Sure, It’ll Be Risky But The Reward Is Huge

What Works with Tara McMullin

Theoretically, we all know that starting and running a business is risky.

But we often behave as though there’s a way to eliminate all the risk.

Every time we wait to launch a product until it’s “right,” every time we hesitate to change things up with our content because we want to do it the “right way,” every time we delay hiring a new team member until the “right” time…

…it’s our way of mitigating risk and opting for certainty.

Unfortunately, it’s rarely the people who wait for the “sure thing” that really prosper.

Now, I just listed some fairly big decisions that business owners make on a regular basis.

But there’s risk in our every day actions, too:

  • You could send out a pitch to 3 podcasters as soon as you’re done reading this email–but that would be a risk
  • You could share an invitation to your program with someone who know would be perfect for it–but that would be a risk
  • You could email a colleague and ask for help on your current project–but that would be a risk
  • You could hand over a bigger piece of the work to your team member–but that would be a risk

Sure, each of these actions could be met with silence or create a mess for you to clean up.

But the upside is huge: you could land 3 interviews, close a sale, get a fantastic idea about how to move forward, and save yourself 3 more hours per week.

Over the last month, I’ve been looking for all the tiny risks I can take during my day.

Every time I find myself hesitating because I’m not sure about the next step or the right action, I pause and ask myself which option has the greater potential for reward.

Which one, despite the risk, could end in me getting exactly what I want?

Then, I do that thing.

Now, I really wish I could take credit for this particular mindset shift. But I can’t.

It came directly out of a conversation I had with my friend, Charlie Gilkey. Here’s what he told me:

There are these little “c” moments of courage that happen every day through email conversations, conversations with your clients, with your partners, with your teammates that, taken cumulatively, create a courageous life.

Look at those micro moments in your day and choose the option that requires a little bit more vulnerability.

Choose the option that may not work out. Choose the option that increases uncertainty rather than decreases uncertainty. Choose the option where the comfort would dictate one way of going and growth would dictate another. If you choose those in those email exchanges, if you choose them in the conversations with and customers, if you choose them in conversations with teammates or partners, it can make a world of difference.

Sure, it’ll be risky. But the reward is huge.

Listen to my full conversation with Charlie by clicking here.


This month on the What Works podcast, we’re talking about resilience. And to kick things off, I brought in a guest interviewer to ask me about the how we make things work at What Works–and the long & winding journey it took to get here. If you want the inside scoop on a myriad of mistakes I’ve made and how I bounced back from them, listen to this episode.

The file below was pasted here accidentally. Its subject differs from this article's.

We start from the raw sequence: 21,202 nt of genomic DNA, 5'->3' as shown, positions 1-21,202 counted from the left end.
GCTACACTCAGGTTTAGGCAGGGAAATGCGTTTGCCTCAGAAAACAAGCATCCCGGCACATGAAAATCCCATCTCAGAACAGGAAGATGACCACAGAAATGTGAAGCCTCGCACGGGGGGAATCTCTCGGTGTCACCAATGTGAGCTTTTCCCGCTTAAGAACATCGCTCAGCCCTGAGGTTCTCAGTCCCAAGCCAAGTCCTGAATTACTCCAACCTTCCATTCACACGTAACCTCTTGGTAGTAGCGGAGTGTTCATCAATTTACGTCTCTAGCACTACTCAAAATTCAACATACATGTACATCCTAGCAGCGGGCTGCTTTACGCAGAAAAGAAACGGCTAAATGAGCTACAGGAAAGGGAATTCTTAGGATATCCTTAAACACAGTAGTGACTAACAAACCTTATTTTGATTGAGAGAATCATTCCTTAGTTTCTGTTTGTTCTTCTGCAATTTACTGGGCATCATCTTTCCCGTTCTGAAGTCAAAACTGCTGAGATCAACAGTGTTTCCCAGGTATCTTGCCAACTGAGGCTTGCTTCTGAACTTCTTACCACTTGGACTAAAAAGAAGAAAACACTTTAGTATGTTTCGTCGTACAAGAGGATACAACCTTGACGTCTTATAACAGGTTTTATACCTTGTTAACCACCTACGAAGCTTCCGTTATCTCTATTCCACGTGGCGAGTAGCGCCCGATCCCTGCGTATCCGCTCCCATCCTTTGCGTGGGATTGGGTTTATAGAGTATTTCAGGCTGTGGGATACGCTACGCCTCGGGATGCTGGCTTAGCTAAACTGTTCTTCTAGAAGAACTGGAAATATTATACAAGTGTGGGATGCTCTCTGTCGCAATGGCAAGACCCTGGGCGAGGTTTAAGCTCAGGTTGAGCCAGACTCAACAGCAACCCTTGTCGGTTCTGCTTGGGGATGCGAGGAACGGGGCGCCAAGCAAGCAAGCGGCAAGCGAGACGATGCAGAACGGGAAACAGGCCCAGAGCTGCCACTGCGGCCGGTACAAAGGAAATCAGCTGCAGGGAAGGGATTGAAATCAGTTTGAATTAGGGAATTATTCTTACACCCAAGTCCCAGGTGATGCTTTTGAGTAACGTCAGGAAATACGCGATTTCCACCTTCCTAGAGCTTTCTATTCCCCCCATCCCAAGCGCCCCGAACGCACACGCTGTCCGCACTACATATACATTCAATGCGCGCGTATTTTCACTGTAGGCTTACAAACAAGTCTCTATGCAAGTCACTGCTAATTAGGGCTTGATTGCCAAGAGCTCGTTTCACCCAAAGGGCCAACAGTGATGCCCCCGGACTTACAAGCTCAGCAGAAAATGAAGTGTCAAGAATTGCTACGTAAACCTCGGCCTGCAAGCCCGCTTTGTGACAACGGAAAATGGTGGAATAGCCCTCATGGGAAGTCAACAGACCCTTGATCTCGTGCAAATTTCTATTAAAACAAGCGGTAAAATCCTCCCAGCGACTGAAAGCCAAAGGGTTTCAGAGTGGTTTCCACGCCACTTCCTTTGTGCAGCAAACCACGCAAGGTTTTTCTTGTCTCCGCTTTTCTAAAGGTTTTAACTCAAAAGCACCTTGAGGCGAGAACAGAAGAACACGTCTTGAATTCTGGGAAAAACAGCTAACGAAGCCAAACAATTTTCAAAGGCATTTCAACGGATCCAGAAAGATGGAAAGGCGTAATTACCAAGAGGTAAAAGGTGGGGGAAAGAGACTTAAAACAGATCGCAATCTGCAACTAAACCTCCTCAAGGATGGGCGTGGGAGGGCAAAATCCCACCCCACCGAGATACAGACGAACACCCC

🎧 Click here to listen.


Resilience isn’t just a nice-to-have personality trait. It’s a tactical, get-things-done strategy. I talked with the brilliant Charlie Gilkey about how he operationalizes resilience to finish the projects he starts. Charlie and I also talk about the tension between mastery and growth, why we love structure but still crave novelty, how we let conflicting patterns mess with our ability to create results, and why achieving success isn’t just a matter of intelligence or information.

🎧 Click here to listen.


Every business owner needs a break from time to time. But what’s the best way to structure your time away so that you come back primed for action? I found this piece by Tim Harford really insightful. It explains why I really like trips like the one I took around New England this summer, only spending a few days in each location to do 1 or 2 really cool activities. If you haven’t already, start planning your end-of-year time off now but read this article first.

👓 Click here to read.


The What Works Team has been hooked on Notion since January. We’ve completely switched over from Asana, plus we’ve eliminated AirTable and Evernote at the same time. Notion has allowed us to bring the podcast, The Network, and our marketing all together so that the whole team knows what’s going on and the business runs as cohesively as possible. And how did we figure all this out? Marie Poulin. Marie is hosting weekly Notion Office Hours and this week it’s on building a second brain. Check it out!

🖥 Click here to save your seat.


Believe it or not, social media platforms aren’t a competition of who can come up with the pithiest quote or most derivative advice. They really can be a way to make genuine connections, share true stories, and built authentic credibility. But we’ve got to stop pretending that [we have it all figured out, we invented the ideas we’re sharing, we’ve made it, etc…]. Maggie Patterson is pleading with us all to stop pretending and start being real.

👓 Click here to read.

Cover of What Works book by Tara McMullin

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